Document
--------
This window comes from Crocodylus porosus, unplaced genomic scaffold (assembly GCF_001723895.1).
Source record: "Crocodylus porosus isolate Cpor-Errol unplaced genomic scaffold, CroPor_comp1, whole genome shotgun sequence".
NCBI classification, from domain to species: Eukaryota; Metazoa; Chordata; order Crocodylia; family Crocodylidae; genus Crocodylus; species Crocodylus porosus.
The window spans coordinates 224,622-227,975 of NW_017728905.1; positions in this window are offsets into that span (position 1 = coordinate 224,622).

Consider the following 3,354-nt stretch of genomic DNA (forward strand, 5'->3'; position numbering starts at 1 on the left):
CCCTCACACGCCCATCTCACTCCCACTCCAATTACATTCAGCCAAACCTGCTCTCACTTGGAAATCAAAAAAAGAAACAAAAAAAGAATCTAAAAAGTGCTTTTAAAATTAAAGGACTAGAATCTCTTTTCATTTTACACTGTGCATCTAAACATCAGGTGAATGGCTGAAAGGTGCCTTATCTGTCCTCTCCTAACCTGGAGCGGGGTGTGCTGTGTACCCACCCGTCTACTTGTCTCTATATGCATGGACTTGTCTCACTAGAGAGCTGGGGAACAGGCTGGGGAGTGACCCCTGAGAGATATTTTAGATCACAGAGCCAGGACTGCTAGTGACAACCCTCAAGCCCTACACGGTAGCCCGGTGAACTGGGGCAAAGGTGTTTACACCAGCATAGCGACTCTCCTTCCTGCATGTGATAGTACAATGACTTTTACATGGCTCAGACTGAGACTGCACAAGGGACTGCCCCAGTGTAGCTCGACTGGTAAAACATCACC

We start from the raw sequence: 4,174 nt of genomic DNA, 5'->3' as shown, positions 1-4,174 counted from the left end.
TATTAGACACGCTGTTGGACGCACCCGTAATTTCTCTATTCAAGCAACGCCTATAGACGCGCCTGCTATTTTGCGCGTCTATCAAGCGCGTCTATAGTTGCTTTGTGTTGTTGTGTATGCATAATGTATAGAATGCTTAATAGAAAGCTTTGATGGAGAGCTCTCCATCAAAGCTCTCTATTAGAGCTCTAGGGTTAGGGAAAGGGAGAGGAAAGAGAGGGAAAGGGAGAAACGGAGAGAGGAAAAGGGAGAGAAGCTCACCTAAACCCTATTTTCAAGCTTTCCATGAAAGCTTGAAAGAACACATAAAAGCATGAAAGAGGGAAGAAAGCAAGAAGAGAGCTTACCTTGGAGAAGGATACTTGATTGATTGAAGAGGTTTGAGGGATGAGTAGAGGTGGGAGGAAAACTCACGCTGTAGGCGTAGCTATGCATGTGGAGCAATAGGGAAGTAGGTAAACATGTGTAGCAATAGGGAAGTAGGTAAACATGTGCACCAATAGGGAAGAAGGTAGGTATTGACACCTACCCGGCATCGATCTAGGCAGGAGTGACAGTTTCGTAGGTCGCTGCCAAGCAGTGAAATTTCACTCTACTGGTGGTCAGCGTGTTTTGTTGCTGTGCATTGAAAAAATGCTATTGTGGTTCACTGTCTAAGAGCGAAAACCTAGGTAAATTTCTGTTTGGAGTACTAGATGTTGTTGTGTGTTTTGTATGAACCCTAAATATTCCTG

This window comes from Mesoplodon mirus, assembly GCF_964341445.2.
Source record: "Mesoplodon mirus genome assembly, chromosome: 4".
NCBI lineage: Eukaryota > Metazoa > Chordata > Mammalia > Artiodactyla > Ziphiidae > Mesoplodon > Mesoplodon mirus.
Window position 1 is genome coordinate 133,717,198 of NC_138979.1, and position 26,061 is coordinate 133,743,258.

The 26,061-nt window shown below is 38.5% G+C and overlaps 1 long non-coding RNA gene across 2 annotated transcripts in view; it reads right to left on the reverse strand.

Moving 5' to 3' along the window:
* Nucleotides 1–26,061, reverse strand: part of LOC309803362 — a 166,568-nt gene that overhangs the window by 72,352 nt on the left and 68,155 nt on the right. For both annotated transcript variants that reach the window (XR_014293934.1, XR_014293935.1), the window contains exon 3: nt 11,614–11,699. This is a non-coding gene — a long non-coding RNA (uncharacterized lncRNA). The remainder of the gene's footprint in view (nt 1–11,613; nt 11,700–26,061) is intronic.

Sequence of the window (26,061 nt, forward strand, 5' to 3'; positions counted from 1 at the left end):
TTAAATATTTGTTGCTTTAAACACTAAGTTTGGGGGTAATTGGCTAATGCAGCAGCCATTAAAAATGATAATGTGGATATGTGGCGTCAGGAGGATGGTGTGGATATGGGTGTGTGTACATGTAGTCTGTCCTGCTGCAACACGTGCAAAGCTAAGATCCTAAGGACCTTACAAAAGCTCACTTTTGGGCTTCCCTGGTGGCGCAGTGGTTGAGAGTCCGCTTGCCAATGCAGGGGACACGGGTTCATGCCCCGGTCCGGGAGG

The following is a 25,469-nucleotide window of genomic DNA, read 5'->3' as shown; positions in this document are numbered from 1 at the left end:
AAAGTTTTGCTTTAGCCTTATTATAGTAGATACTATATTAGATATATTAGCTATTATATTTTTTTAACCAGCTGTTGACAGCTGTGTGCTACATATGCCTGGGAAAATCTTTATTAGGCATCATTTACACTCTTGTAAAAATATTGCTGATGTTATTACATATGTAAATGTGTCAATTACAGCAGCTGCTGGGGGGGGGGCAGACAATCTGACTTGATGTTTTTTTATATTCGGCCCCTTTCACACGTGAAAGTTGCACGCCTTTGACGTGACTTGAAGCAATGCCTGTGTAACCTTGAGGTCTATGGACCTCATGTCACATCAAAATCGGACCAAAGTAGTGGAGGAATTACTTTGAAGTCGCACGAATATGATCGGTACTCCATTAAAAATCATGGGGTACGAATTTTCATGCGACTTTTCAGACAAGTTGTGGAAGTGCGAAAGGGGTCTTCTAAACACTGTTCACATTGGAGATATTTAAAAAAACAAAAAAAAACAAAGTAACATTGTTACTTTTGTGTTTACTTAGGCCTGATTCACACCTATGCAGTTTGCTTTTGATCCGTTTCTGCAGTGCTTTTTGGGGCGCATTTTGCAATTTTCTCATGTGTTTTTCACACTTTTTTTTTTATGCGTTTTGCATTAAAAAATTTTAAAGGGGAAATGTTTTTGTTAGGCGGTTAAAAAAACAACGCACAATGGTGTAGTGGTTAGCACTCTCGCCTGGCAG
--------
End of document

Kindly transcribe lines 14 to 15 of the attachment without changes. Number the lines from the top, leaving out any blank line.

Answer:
Moving 5' to 3' along the window:
* Nucleotides 1–26,061, reverse strand: part of LOC309803362 — a 166,568-nt gene that overhangs the window by 72,352 nt on the left and 68,155 nt on the right. For both annotated transcript variants that reach the window (XR_014293934.1, XR_014293935.1), the window contains exon 3: nt 11,614–11,699. This is a non-coding gene — a long non-coding RNA (uncharacterized lncRNA). The remainder of the gene's footprint in view (nt 1–11,613; nt 11,700–26,061) is intronic.